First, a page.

Okay, the Zimmerman trial has come and gone. It’s over. Was the outcome one that everyone wanted to see? Certainly not. And, no matter what could have happened in that Florida courtroom, Trayvon Martin would still be gone. No, gone is not the correct word. Trayvon Martin is dead. His parents will never see their son again, and I, for one, cannot imagine the pain they’ve suffered as a result of his fatal encounter with George Zimmerman.

But what actually happened that night? Did George Zimmerman act out some sort of perverted fantasy of killing a black guy who wore hoodies and enjoyed Skittles? Was “Georgie” as his friends called him, a closet racist? Does he despise African American teens? Well, let’s first examine the racial aspects of this not-so-complicated case.

Shortly after Martin died much of the news media began to paint Zimmerman as a racist who’d apparently targeted Trayvon Martin simply because he was black. In fact, NBC news even went as far as editing portions of Zimmerman’s call to 911, which seemingly bolstered those claims of racism. However, by the time the entire 911 call was made public it was far too late. The racism claim had consumed the entire country.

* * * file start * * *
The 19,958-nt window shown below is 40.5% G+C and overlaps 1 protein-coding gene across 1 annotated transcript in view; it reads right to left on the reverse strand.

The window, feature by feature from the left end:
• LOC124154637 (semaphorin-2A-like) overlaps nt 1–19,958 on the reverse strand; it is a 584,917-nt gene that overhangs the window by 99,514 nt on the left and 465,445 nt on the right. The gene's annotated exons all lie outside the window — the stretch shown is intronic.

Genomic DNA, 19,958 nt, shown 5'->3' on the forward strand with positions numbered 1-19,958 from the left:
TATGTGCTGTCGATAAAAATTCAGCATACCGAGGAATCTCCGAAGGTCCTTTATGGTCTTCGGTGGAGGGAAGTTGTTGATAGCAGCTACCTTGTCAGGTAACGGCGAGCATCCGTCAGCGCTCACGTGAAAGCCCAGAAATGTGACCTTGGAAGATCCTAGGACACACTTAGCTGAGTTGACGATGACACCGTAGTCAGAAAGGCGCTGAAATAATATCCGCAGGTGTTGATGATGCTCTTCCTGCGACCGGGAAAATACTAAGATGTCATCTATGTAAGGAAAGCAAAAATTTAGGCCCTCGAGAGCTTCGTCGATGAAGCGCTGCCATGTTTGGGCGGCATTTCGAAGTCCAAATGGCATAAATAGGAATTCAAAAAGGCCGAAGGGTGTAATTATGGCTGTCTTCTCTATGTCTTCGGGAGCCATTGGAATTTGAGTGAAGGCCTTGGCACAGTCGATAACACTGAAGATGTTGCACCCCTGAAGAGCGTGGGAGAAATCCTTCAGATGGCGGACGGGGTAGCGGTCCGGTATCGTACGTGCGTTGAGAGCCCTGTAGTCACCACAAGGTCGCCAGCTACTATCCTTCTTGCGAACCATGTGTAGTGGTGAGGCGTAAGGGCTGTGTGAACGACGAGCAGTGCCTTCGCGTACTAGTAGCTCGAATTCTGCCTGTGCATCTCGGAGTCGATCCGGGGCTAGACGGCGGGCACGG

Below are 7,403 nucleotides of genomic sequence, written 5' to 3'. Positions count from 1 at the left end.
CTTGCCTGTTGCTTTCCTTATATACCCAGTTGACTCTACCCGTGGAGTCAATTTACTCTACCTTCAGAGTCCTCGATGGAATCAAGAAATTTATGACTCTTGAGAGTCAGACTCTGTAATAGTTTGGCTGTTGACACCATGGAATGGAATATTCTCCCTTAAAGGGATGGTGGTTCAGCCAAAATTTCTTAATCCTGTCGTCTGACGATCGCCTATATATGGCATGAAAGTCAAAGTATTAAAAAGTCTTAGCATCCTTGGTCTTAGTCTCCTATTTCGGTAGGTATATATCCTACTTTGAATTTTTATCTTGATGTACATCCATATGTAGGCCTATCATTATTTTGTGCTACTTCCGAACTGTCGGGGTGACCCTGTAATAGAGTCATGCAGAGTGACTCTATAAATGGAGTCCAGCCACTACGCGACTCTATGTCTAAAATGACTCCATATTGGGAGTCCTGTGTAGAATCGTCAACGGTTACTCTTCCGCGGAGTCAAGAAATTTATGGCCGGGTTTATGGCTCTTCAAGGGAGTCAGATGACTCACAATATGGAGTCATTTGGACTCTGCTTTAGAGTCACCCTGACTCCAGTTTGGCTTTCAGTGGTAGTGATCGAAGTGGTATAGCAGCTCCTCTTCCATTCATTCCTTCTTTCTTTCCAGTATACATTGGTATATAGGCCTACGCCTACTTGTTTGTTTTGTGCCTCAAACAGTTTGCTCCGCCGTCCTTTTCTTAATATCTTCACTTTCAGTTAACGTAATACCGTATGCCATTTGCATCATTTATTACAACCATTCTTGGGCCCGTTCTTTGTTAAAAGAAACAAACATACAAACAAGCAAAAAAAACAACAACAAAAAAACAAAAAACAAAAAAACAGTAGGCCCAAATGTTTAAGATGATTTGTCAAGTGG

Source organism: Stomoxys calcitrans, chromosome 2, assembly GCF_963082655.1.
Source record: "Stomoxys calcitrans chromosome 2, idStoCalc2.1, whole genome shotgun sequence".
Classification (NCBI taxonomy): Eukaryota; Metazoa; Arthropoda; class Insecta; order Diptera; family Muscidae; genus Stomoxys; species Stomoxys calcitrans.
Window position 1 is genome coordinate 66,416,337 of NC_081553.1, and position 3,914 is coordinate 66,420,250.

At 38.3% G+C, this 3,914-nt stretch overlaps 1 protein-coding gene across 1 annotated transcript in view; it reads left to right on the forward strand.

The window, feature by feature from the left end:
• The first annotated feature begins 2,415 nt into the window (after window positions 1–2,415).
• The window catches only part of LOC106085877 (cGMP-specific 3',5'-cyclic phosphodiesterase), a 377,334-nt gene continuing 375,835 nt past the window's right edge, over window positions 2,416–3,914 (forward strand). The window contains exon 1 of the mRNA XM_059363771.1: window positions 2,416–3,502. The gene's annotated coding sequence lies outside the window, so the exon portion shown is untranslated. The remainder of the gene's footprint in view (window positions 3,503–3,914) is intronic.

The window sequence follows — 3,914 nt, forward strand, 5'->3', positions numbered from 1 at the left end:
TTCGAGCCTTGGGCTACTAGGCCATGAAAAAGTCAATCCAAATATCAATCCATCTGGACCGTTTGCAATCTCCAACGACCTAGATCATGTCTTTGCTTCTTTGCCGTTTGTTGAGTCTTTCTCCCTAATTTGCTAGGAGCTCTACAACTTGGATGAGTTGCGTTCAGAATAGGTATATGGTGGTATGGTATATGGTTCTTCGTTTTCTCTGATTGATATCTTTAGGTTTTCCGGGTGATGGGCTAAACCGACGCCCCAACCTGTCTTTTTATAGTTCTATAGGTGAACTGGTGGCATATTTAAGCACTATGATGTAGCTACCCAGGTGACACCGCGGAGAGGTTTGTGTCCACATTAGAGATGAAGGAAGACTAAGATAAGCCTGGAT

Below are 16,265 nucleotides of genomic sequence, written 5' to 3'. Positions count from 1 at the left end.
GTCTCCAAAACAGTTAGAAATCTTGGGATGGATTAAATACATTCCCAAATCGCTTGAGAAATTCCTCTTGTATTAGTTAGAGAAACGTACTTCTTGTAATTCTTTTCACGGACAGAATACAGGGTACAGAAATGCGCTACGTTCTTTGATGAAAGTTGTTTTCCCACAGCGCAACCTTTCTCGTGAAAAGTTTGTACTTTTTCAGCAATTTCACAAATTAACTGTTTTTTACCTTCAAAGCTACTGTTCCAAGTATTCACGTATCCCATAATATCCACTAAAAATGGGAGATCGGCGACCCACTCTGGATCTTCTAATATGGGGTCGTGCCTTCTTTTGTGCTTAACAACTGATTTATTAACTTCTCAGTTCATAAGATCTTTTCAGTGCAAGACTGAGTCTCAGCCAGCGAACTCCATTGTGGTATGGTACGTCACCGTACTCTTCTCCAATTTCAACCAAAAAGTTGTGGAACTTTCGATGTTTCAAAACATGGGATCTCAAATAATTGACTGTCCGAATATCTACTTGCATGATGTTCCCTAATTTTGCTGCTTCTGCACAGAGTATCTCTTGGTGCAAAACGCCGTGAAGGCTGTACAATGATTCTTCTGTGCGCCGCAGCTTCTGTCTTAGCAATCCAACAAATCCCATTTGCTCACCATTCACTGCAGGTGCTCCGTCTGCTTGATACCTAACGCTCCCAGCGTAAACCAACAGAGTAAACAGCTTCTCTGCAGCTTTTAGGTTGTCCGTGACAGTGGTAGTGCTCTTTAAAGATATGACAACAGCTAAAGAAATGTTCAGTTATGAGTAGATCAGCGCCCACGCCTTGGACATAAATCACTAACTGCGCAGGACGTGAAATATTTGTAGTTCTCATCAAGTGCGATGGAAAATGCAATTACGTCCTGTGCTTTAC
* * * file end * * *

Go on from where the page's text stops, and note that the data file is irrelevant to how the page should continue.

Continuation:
Zimmerman’s actual statements to the 911 call-taker/dispatcher.

Zimmerman – “This guy looks like he’s up to no good. Or he’s on drugs or something. It’s raining and he’s just walking around, looking about.”

Dispatcher –  “OK, and this guy – is he black, white, or Hispanic?”

Zimmerman – “He looks black.”

Now, here’s what NBC broadcast to the public.

“This guy looks like he’s up to no good…. He looks black.”

There’s a huge difference between the two, and NBC’s edited version certainly makes Zimmerman appear to think the suspect was up to no good merely because of the color of his skin. Not so, though. What Zimmerman actually reported can be heard on any number of police radios all across the country. That’s how police narrow the field, so they won’t be looking for a suspect of the wrong race. It’s a logical question and response. For example: